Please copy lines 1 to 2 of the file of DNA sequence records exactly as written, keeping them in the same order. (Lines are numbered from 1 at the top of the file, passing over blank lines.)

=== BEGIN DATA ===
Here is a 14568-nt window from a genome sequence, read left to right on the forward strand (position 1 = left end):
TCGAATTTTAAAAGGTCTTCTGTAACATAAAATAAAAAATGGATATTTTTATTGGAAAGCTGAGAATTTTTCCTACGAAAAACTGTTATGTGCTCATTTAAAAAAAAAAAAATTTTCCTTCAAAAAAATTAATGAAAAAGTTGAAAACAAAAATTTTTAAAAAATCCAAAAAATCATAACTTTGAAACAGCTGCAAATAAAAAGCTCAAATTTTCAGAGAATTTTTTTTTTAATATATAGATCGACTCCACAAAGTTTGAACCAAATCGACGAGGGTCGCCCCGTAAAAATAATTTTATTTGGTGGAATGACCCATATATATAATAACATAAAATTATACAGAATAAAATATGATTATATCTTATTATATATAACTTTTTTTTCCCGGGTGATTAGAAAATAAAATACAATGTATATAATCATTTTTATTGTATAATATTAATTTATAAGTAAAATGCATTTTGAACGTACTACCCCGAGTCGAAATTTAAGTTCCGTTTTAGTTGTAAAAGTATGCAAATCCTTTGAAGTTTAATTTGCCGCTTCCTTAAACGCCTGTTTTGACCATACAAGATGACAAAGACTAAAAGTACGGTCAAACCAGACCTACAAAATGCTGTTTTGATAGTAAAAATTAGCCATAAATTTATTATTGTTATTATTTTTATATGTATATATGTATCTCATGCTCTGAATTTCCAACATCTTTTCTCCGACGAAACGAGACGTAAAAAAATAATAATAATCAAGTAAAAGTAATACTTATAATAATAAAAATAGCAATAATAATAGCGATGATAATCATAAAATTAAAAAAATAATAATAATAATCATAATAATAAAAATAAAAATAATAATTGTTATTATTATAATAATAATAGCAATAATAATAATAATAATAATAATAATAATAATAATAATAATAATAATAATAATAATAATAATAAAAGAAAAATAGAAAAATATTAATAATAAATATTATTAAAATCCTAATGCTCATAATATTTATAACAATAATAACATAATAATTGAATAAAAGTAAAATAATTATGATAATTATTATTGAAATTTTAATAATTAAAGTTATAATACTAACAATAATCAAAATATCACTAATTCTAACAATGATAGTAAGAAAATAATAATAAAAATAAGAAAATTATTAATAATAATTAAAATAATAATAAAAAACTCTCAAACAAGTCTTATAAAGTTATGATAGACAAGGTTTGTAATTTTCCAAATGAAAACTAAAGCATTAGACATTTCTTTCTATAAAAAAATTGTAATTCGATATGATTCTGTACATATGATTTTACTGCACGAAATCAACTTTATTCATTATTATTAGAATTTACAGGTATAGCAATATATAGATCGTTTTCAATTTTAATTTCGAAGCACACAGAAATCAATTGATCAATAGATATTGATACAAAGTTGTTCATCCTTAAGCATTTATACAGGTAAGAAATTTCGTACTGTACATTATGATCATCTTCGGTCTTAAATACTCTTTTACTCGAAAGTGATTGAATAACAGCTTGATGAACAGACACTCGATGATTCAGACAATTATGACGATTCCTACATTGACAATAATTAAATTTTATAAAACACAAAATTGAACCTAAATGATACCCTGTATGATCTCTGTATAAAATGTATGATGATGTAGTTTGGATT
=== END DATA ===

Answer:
Here is a 14568-nt window from a genome sequence, read left to right on the forward strand (position 1 = left end):
TCGAATTTTAAAAGGTCTTCTGTAACATAAAATAAAAAATGGATATTTTTATTGGAAAGCTGAGAATTTTTCCTACGAAAAACTGTTATGTGCTCATTTAAAAAAAAAAAAATTTTCCTTCAAAAAAATTAATGAAAAAGTTGAAAACAAAAATTTTTAAAAAATCCAAAAAATCATAACTTTGAAACAGCTGCAAATAAAAAGCTCAAATTTTCAGAGAATTTTTTTTTTAATATATAGATCGACTCCACAAAGTTTGAACCAAATCGACGAGGGTCGCCCCGTAAAAATAATTTTATTTGGTGGAATGACCCATATATATAATAACATAAAATTATACAGAATAAAATATGATTATATCTTATTATATATAACTTTTTTTTCCCGGGTGATTAGAAAATAAAATACAATGTATATAATCATTTTTATTGTATAATATTAATTTATAAGTAAAATGCATTTTGAACGTACTACCCCGAGTCGAAATTTAAGTTCCGTTTTAGTTGTAAAAGTATGCAAATCCTTTGAAGTTTAATTTGCCGCTTCCTTAAACGCCTGTTTTGACCATACAAGATGACAAAGACTAAAAGTACGGTCAAACCAGACCTACAAAATGCTGTTTTGATAGTAAAAATTAGCCATAAATTTATTATTGTTATTATTTTTATATGTATATATGTATCTCATGCTCTGAATTTCCAACATCTTTTCTCCGACGAAACGAGACGTAAAAAAATAATAATAATCAAGTAAAAGTAATACTTATAATAATAAAAATAGCAATAATAATAGCGATGATAATCATAAAATTAAAAAAATAATAATAATAATCATAATAATAAAAATAAAAATAATAATTGTTATTATTATAATAATAATAGCAATAATAATAATAATAATAATAATAATAATAATAATAATAATAATAATAATAATAATAATAATAAAAGAAAAATAGAAAAATATTAATAATAAATATTATTAAAATCCTAATGCTCATAATATTTATAACAATAATAACATAATAATTGAATAAAAGTAAAATAATTATGATAATTATTATTGAAATTTTAATAATTAAAGTTATAATACTAACAATAATCAAAATATCACTAATTCTAACAATGATAGTAAGAAAATAATAATAAAAATAAGAAAATTATTAATAATAATTAAAATAATAATAAAAAACTCTCAAACAAGTCTTATAAAGTTATGATAGACAAGGTTTGTAATTTTCCAAATGAAAACTAAAGCATTAGACATTTCTTTCTATAAAAAAATTGTAATTCGATATGATTCTGTACATATGATTTTACTGCACGAAATCAACTTTATTCATTATTATTAGAATTTACAGGTATAGCAATATATAGATCGTTTTCAATTTTAATTTCGAAGCACACAGAAATCAATTGATCAATAGATATTGATACAAAGTTGTTCATCCTTAAGCATTTATACAGGTAAGAAATTTCGTACTGTACATTATGATCATCTTCGGTCTTAAATACTCTTTTACTCGAAAGTGATTGAATAACAGCTTGATGAACAGACACTCGATGATTCAGACAATTATGACGATTCCTACATTGACAATAATTAAATTTTATAAAACACAAAATTGAACCTAAATGATACCCTGTATGATCTCTGTATAAAATGTATGATGATGTAGTTTGGATT